Group files suit against energy drink maker over illegal use of their music
NO SLEEP TILL . . . the bank?
If all goes accordingly, it appears this may very well be the case for the Beastie Boys.
Reps for the New York-based rap trio have filed a suit against energy drink giant, Monster, alleging that “Monster, without plaintiffs’ consent, synchronized and recorded (Beastie Boys music) with visual and other material in the creation of promotional video . . . for Monster products.”
Thumbing through the fine print, the suit specifically refers to unlicensed Beastie Boys material in a clip for Monster’s “Ruckus in the Rockies 2012” snowboarding event held this past May. Also at issue is a Monster promo which included a link to a downloadable free MP3 that contained 23 minutes of music filled with some of the group’s most popular songs.
Now this may be slightly confusing for anyone involved in action sports whose seen videos with a Beastie Boy song or two in the background — that’s actually okay to do by Mike D, Ad-Rock, and the late, great Mr. MCA.
You see, the group has established a sharp distinction between the promotional and artistic use of their music. Skaters, bikers, and boarders have the right to use the music in personal “home-movie” videos to showcase their skills. Using the Beastie Boys’ songs specifically for advertisements, however, is a big no-no.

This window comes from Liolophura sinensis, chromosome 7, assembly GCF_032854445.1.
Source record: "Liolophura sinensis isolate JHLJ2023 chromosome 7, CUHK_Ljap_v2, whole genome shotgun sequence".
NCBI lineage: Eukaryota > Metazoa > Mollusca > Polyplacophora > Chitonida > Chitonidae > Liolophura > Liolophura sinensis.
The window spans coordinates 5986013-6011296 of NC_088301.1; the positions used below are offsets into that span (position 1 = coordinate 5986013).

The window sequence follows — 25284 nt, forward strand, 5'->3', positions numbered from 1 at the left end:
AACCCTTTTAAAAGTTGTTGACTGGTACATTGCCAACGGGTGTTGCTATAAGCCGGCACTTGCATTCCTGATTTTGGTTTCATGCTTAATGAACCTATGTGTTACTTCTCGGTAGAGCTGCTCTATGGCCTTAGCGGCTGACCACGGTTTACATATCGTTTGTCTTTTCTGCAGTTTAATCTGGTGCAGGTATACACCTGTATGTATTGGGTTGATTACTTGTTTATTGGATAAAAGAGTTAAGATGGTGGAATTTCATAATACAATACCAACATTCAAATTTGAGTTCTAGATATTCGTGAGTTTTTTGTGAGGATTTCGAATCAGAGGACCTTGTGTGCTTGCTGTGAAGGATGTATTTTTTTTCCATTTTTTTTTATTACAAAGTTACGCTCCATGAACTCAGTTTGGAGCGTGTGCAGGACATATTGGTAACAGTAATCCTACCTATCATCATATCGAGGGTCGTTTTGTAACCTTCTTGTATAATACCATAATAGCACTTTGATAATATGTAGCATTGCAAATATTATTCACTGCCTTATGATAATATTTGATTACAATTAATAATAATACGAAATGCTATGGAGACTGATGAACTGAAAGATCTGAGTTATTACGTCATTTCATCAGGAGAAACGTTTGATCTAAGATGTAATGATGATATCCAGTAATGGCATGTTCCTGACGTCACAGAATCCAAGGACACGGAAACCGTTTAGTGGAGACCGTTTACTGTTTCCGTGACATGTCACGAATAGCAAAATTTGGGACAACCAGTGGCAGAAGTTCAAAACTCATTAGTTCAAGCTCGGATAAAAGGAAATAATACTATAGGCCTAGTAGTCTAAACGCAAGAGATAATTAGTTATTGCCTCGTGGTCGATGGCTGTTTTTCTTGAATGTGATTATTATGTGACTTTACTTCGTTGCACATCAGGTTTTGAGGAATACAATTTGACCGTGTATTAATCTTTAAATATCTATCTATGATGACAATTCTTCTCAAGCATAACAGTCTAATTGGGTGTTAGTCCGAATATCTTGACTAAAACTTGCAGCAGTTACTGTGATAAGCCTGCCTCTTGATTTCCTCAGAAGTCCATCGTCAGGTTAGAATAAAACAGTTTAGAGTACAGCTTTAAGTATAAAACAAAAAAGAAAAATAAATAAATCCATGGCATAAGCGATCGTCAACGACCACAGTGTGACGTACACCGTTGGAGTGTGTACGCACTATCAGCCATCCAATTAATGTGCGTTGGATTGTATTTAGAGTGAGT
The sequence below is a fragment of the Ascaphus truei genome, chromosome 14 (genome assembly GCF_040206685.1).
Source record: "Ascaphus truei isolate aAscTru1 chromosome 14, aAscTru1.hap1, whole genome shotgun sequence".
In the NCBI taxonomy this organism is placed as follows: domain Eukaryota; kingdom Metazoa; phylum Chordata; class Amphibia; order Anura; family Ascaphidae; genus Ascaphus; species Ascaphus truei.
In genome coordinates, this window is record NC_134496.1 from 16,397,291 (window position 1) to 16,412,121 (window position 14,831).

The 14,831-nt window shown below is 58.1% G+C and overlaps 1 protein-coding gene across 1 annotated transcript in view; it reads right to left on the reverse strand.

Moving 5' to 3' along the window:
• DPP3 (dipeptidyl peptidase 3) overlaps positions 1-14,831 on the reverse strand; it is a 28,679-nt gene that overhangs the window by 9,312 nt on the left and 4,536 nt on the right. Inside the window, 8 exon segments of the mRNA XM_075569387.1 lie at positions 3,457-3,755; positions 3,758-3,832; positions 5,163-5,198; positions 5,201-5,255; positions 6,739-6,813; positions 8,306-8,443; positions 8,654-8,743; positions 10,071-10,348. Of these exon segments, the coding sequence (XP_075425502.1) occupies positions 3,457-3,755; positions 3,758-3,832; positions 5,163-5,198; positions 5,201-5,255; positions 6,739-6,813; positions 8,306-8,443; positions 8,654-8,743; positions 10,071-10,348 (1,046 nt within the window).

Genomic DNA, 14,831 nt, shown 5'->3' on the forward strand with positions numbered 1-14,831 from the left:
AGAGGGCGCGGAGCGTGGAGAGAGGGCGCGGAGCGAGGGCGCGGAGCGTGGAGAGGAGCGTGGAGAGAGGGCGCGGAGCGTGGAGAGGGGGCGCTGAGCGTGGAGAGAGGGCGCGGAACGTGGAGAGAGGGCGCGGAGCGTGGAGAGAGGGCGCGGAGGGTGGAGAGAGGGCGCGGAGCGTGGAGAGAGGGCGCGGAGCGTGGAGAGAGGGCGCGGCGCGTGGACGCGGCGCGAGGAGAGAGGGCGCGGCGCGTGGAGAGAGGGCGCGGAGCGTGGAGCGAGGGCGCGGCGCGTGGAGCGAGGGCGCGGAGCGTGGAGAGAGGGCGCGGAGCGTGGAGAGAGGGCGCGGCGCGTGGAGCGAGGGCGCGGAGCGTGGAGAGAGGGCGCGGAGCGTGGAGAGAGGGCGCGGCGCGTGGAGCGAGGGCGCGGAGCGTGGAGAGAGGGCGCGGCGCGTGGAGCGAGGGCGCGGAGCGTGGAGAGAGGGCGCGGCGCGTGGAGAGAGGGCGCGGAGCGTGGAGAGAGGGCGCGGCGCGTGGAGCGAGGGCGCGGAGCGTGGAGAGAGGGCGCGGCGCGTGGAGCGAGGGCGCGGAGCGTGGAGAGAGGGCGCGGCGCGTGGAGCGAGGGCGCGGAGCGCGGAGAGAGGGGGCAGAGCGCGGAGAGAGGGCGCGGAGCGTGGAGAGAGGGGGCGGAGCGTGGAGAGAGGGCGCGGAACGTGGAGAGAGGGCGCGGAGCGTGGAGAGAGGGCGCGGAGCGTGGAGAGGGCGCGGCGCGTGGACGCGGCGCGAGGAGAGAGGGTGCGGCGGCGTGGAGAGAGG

Especially when it’s without the group’s permission.
As a matter of fact, late Beastie Boys member Adam “MCA” Yauch, who passed away of cancer this past May, actually addressed this issue in his will, stating “in no event may my image or name or any music or any artistic property created by me be used for advertising purposes.”
Sounds pretty clear to the folks here at the world’s best portable mini speaker. Guess it was kind of confusing to the brains in charge at Monster.
Breaking it all down, in their case again Monster, Michael “Mike D” Diamond, Adam “Ad-Rock” Horovitz, and Dechen Yauch (executor of the estate of Adam “MCA” Yauch) are together seeking “no less than $150,000” for each infringement Monster conducted, among other damages.
That’s a lot of Red Bull, but hey, I guess sometimes you just need to fight for your right to protect your $hit.